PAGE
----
Imagine that one day you’re riding the train and decide to hop the turnstile to avoid paying the fare. It probably won’t have a big impact on the financial well-being of your local transportation system. But now ask yourself, “What if everyone did that?” The outcome is much different—the system would likely go bankrupt and no one would be able to ride the train anymore.
Moral philosophers have long believed this type of reasoning, known as universalization, is the best way to make moral decisions. But do ordinary people spontaneously use this kind of moral judgment in their everyday lives?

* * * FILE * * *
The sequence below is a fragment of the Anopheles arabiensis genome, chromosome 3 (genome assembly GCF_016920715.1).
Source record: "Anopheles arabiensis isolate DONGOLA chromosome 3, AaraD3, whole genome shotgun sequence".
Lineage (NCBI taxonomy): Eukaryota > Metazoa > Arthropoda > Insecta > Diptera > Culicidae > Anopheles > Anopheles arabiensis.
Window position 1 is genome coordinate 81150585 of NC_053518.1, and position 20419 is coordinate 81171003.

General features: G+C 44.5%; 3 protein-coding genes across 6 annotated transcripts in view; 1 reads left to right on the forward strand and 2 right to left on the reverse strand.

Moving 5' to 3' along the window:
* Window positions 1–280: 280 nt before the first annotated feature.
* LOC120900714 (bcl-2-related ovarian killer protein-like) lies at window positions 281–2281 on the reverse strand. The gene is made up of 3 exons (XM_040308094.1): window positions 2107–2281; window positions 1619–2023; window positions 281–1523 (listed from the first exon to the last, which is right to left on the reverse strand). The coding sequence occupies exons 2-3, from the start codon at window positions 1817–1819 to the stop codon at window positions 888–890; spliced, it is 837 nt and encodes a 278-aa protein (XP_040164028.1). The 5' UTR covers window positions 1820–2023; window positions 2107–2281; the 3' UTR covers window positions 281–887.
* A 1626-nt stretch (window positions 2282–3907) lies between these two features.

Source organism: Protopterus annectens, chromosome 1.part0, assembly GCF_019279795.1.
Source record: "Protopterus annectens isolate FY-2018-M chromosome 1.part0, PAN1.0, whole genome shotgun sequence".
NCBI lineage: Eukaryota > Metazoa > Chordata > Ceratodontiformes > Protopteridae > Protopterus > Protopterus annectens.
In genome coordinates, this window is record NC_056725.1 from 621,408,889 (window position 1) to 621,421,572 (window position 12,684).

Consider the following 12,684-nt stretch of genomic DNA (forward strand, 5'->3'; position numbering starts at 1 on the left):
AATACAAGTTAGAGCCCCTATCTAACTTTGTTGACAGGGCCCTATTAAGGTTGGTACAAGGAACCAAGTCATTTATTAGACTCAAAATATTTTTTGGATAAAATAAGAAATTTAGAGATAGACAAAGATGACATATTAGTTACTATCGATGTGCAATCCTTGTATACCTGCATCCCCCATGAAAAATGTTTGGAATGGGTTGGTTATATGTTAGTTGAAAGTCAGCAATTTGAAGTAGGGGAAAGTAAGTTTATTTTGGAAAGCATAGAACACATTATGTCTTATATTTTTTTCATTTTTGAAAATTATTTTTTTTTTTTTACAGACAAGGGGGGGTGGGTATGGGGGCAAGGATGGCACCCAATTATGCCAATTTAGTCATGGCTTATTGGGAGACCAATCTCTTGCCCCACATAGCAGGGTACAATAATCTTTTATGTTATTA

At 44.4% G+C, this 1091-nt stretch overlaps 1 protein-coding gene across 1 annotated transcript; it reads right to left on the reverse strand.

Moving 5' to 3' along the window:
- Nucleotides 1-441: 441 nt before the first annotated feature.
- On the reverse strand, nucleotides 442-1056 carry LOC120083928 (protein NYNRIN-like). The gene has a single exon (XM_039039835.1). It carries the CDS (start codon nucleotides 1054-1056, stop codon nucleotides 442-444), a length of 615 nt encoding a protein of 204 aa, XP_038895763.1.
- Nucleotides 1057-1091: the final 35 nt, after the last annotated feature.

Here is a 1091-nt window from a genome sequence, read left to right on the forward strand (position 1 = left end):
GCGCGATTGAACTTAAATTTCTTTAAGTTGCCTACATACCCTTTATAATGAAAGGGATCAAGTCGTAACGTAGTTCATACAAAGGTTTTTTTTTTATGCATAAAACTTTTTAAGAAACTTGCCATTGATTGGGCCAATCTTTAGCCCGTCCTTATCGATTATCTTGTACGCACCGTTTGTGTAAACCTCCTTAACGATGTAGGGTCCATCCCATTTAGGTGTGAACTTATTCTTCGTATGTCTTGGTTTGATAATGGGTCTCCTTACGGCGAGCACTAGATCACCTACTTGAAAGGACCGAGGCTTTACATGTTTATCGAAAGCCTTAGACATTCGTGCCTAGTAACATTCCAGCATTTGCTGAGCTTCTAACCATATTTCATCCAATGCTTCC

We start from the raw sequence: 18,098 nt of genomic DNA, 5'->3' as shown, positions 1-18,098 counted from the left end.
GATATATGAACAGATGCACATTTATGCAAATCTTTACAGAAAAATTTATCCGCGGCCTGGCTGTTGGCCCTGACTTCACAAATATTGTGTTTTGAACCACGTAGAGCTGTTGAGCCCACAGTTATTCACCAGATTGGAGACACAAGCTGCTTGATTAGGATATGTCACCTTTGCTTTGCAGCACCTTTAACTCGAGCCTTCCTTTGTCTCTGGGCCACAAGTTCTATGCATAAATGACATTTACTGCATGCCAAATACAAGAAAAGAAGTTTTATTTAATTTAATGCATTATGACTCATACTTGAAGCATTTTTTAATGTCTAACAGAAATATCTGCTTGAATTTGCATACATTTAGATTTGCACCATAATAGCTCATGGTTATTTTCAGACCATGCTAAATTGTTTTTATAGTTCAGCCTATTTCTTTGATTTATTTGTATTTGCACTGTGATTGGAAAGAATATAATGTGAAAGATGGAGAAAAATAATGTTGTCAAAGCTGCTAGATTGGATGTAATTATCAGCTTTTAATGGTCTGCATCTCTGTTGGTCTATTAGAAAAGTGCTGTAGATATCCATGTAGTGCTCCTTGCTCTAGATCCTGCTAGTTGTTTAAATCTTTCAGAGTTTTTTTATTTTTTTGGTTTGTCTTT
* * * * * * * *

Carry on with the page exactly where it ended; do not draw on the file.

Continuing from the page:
In a study of several hundred people, MIT and Harvard University researchers have confirmed that people do use this strategy in particular situations called “threshold problems.” These are social dilemmas in which harm can occur if everyone, or a large number of people, performs a certain